For over 20 years, Will and Nan Clarkson have generously supported the Clarkson Chair program, which invites distinguished scholars and professionals to campus for lectures and seminars that engage students, faculty, practitioners and members of the public in knowledge-sharing, scholarship and debate on critical issues in architecture, planning and design.
The Clarkson Visiting Chair is an endowed visiting position awarded semiannually to a distinguished scholar or professional in the disciplines of architecture, planning and design. This award is in recognition of excellence in the pursuit of scholarship and professional application within these disciplines.
Anchored in the preoccupations and the realities of our time, the work of Anne Lacaton and Jean-Philippe Vassal gently revolutionizes the architecture of proximity. Whether making a private residence, a university, a café, or a center for the arts, these architects envision each project first and foremost as a dwelling—which they create using the philosophy encapsulated by their watchwords: simplicity, space, conviviality, and user-friendliness. Lacaton and Vassal revel in posing themselves challenges, both conceptual and material, in their work; their creative process consists of confronting a preexisting reality with a tangible atmosphere, and then repurposing its elements to transform the space.
Fascinated by the tools of film-making, Lacaton and Vassal construct their projects like storyboards, in which each space corresponds to a scene from an overarching narrative. To their minds, an architectural form evolves from an infinity of micro spaces and micros situations and it is through the addition and recomposition of these discrete units that their projects take their shapes.
The Department of Urban and Regional Planning continues this annual tradition in hosting Edward J. Blakely as the 2012 Clarkson Chair in Planning.Blakely is Honorary Professor of Urban Policy at the US Studies Centre at the University of Sydney, having previously served for two years as Executive Director of the Office of Recovery and Development Administration, the "recovery czar" for New Orleans following the devastation of hurricane Katrina.Please join us for Blakely's public lecture, “Katrina’s Lessons: Of Failed Levees and Failed Institutions," on Wednesday, November 7, 2012, 5:30 p.m., 301 Crosby Hall, UB's South Campus.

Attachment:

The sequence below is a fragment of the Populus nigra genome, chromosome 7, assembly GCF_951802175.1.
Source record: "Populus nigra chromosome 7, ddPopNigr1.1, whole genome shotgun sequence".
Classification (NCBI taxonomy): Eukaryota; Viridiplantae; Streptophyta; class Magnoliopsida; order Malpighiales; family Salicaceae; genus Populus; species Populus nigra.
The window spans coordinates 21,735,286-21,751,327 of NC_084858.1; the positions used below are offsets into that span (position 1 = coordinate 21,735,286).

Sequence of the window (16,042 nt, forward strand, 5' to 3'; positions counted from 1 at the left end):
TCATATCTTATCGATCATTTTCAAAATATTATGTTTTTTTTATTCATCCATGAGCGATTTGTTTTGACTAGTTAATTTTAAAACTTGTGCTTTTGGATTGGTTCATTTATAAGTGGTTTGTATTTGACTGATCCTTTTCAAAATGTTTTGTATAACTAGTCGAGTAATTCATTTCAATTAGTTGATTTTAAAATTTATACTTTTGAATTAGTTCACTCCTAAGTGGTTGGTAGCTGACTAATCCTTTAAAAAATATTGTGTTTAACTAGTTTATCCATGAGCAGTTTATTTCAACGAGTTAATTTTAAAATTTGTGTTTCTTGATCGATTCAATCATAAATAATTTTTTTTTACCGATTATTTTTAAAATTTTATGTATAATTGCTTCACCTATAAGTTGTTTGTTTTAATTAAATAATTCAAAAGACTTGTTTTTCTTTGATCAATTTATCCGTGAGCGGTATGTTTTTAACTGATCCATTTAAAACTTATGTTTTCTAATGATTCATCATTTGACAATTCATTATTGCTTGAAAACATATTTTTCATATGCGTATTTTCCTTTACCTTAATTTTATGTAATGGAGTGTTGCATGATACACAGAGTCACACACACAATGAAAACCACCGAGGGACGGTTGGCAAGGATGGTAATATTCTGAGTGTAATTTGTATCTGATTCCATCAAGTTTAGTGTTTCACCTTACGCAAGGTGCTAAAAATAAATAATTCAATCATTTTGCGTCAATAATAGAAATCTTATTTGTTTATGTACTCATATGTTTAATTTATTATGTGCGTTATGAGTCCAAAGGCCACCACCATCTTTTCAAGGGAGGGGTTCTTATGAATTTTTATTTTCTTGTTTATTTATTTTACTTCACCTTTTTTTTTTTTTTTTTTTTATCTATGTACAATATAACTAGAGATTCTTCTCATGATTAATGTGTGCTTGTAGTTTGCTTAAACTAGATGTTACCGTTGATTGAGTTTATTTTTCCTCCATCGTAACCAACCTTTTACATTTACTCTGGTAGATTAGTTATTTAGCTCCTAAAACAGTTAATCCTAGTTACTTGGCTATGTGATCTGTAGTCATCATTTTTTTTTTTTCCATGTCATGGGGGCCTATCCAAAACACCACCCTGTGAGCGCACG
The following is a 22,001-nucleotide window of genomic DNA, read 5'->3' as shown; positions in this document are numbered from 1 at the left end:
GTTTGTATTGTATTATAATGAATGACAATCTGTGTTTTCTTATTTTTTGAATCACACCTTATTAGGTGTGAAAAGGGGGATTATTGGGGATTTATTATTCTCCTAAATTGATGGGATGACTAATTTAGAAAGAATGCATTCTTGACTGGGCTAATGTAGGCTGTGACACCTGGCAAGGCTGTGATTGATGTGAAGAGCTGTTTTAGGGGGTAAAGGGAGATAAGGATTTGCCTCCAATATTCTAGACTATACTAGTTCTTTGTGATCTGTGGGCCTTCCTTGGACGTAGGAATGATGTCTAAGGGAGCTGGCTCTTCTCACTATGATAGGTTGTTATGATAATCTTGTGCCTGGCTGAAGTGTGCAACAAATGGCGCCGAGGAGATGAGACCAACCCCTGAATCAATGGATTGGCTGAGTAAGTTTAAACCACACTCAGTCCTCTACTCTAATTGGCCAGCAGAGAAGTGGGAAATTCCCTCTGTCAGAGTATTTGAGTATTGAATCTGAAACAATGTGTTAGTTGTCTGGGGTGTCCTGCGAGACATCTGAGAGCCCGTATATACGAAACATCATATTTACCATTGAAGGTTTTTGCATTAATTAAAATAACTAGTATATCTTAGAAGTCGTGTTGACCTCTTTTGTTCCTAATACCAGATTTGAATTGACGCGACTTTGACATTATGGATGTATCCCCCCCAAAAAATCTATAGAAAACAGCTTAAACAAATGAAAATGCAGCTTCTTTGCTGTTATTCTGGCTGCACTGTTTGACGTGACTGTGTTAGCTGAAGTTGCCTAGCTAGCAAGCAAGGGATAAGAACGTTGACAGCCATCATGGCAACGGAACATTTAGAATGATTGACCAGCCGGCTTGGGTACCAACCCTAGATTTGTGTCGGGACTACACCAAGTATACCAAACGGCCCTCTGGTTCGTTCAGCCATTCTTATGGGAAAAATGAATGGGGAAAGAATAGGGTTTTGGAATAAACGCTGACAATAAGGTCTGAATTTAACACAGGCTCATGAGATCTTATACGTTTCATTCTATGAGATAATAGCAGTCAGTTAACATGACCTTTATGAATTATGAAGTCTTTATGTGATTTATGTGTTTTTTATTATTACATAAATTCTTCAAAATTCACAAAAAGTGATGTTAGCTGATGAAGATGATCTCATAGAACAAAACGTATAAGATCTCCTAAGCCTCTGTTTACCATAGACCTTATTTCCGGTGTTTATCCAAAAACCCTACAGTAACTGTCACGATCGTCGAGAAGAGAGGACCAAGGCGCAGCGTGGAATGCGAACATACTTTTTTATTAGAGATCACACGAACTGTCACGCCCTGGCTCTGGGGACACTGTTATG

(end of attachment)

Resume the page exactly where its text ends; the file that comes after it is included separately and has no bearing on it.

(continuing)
One of the world's leading scholars and practitioners of urban policy, Blakely has been Dean of the School of Urban Planning and Development at the University of Southern California and Dean of the Robert J. Milano Graduate School of Management and Urban Policy, New School University in New York City. He has also held professorial appointments at the University of California Berkeley, the University of Southern California and the University of Sydney. An international disaster recovery expert, Blakely played a lead role in recovery efforts for the September 11th attacks in New York City, and in Oakland, Calif., following the 1989 Loma Prieta earthquake and a major wildfire there in 1991. He recently published a book on his experience in New Orleans, My Storm: Managing the Recovery of New Orleans in the Wake of Katrina.
Professor Blakely is author of four books and more than one hundred scholarly articles as well as scores of essays and opinion pieces. His publications include Fortress America, Separate Societies: Poverty and Inequality in U.S. Cities, Planning Local Economic Development: Theory and Practice, and Rural Communities in Advanced Industrial Society. He also hosts his own weekly podcast at www.blakelycitytalk.com.
Blakely's extensive record of public service includes advising the Organization for Economic Cooperation and Development, state and federal governments in Australia and the United States, as well as governments in Korea, Japan, Sweden, Indonesia, New Zealand and Vietnam.
A Fulbright Scholar, Professor Blakely earned his BA at the University of California Riverside, an MA in Latin American history at UC Berkeley, and a PhD in Education and Management at UCLA.
Previous Clarkson Chairs in Architecture
Previous Clarkson Chairs in Planning